Theresa May says 95% of Brexit deal is done

  • Hello Guest, You'll need to login or signup to be able to post on here.

James Wood

I Live Here
Jun 1, 2017
804
386
73
I think that part of the ‘compelling’ reason is currently being played out in NI. Plenty of people- including William Hague and John Major- warned against the impact that Brexit would have on the Good Friday agreement.

And you say that it was ‘never going to be easy’. Well, that’s not what the likes of Gove, Fox, Davis et al were saying during and post the Brexit campaign - or are you suffering from a hint of rose-tinted amnesia?
‘Never going to be easy’?

I give you the then Trade Secretary Liam Fox telling us how ‘easy’ striking major trade deals would be if we left the EU.

This has aged as well as a rough bottle on vin-de-plonk!

 

Knutsfordian

Too much time on my hands
Dec 18, 2014
1,636
890
123
65
I think as a brexiteer we voted for out of the single market, out of the customs union, not paying in to the EU, out of EU legislation, out of EU institutions, out of CAP out of CFP. Theresa may's deal does all that. Any softening from that i.e the Norway option and you may as well stay in the EU. However the party that takes us there will be forever known as the deniers of democracy.

The impact on the economy was seen as a risk worth taking. The EU has not delivered unmitigated financial success, with some severe recessions during our EU tenure. They can't be blamed for all the issues, nor can they claim the glory for economic success. These ups and downs will happen despite EU membership not as a consequence of it.

The current debate around Europe is seen as a mess of the Conservatives making - not true. Its a consequence of denying people a say on our relationship with Europe for so many years. I seem to remember Blair saying he would allow a referendum - but then never allowing it !!

The EU continues to evolve and change. If we stay it won't be a static grouping and we won't like everything they want to do to forge closer union, so its only postponing the fight to another occasion which will surely happen as night follows day.
This was something I posted way back when on page 3 of this thread !! In my mind it was always clear we would be out of the customs union, because staying in effectively tied us to the EU in perpetuity.

The bottom line is whether you believe that, given goods have passed across the Irish border without interference since the GFA, despite differing currencies and tax regimes and despite the fact that the total value of the Irish trade equates to about £20 billion per month (and a large part of that going to the UK), was a border of any sort really necessary? The amount of any illegal trade was hardly going to tear large holes in the EU single market or economy. The solution demanded by the EU is disproportionate and unnecessary, but given the weight of parliamentary numbers and the chance we could have lost Brexit altogether the UK caved in.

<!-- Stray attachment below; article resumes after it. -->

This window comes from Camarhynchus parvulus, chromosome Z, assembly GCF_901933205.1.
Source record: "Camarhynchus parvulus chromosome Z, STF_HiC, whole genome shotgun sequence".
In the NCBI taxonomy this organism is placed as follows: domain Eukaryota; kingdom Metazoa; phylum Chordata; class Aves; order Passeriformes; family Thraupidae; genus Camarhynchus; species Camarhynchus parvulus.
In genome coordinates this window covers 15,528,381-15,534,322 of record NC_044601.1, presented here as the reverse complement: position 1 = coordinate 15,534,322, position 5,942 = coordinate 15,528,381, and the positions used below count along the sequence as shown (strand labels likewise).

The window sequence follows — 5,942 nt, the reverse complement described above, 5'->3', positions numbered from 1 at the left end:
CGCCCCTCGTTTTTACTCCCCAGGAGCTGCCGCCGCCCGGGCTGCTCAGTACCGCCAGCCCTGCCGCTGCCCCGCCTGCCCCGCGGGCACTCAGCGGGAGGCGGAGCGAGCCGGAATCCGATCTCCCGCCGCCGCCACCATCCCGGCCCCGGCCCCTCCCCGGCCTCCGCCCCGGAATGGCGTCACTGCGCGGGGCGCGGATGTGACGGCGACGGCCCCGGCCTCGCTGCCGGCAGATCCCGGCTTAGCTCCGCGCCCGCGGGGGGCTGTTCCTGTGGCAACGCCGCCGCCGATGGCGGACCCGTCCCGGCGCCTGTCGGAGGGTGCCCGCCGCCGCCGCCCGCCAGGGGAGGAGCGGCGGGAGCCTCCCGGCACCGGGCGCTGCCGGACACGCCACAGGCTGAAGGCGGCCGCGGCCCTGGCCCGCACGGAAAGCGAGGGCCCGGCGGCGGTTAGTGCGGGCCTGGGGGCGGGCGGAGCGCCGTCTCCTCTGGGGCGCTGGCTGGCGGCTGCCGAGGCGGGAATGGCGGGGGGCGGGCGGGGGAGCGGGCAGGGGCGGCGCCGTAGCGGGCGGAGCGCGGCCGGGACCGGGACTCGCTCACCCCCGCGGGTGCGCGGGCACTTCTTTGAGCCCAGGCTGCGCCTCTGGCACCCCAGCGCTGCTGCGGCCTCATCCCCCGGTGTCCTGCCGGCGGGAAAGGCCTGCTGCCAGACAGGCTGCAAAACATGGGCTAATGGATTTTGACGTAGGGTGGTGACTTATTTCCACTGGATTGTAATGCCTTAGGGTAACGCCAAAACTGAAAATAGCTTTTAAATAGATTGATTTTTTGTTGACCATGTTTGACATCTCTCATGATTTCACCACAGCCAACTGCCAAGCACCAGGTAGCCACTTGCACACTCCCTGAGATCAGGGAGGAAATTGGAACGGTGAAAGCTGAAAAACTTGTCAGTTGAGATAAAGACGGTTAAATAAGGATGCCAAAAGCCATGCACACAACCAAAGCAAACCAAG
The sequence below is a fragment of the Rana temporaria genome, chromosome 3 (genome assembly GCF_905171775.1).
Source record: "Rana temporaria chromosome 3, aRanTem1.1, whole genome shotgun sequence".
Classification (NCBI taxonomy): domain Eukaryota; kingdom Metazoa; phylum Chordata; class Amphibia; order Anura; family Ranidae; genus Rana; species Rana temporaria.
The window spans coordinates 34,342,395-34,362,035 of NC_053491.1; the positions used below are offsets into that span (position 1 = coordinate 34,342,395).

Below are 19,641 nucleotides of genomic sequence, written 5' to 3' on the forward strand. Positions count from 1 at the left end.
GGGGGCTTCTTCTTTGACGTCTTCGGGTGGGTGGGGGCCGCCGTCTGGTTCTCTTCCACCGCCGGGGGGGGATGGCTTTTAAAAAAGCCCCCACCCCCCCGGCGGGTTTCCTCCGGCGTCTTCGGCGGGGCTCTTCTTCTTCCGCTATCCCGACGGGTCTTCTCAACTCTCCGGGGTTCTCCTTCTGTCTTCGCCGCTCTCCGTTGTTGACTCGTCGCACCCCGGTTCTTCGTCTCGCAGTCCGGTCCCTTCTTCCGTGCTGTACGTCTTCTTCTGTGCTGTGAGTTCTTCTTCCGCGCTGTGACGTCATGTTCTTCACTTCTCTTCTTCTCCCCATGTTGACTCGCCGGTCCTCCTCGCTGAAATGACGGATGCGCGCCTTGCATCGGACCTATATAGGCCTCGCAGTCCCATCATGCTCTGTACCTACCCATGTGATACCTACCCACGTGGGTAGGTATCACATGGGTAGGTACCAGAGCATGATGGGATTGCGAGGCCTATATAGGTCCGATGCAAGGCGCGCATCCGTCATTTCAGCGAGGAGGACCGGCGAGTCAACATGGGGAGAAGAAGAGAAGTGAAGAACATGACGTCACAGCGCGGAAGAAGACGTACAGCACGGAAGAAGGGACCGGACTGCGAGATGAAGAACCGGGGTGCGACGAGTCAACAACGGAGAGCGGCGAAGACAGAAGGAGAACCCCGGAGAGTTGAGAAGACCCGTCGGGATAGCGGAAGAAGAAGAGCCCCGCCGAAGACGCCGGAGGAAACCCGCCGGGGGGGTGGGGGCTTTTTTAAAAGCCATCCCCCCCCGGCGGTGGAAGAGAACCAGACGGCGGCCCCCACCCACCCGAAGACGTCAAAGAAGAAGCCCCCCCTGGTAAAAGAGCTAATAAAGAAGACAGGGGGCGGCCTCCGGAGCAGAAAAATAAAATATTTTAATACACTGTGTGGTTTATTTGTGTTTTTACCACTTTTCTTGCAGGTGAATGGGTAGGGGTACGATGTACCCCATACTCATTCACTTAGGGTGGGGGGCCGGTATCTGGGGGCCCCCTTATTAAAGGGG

So we now find ourselves in a situation where an unworkable protocol is embedded in law. Whether we like it or not a political solution has to be found and that will involve some compromise from the EU, whether they like it or not. Let's be clear, the violence is absolutely wrong, but its not going to go away. A marker has been put down and the loyalist views must be taken into account.
 

Knutsfordian

Too much time on my hands
Dec 18, 2014
1,636
890
123
65
Well as someone who has long held views that we should not be in the EU, I always thought the divorce would incur as much wrath and rancour as when we went in, just now aided and abetted by 40 years of pent up frustration and wrapped in 40 years of EU rules and legislation. As bad as the separation may be, it will be as nothing compared to the outcry that will follow any attempt to try and take us back in, for have no doubt that will not be on the terms we left. The EU wants to increase budgets, increase union ties, increase military unification, increase regulation and move ever closer to a united states of Europe model as idolised by Macron recently in his view - to rival the USA and China. The genie is out of the bottle and can never be put back in. Despite the EU's overtures to say we would be welcome back, I am not sure. A UK dragged back into the EU with vast numbers of people in opposition does not make for a happy settlement and a harmonious EU and it will only be a matter of time before the ant-EU view becomes resurgent at the ballot box. Remainers - be careful what you wish for. My view is that the democratic process of leaving the EU has to play out for better or for worse - then if it is much worse at some time people will realise and a more settled UK may apply to re-join.
Back to Page 1 James - shall we re run the whole debate again?
 

Toddy

Too much time on my hands
Aug 3, 2013
1,072
381
93
The amount of time you are on this,I think life is passing you by Knutsfordian
 

Knutsfordian

Too much time on my hands
Dec 18, 2014
1,636
890
123
65
Well during this lockdown you have to take your pleasures wherever you can find them !!

On a more serious note since this thread kicked off in October 2018 (courtesy of Joe Reacher) there have been a number of contributors to the thread with varying political viewpoints that reflect the changing position of Brexit and parliamentary debates over time, but that also reflect the views of ordinary people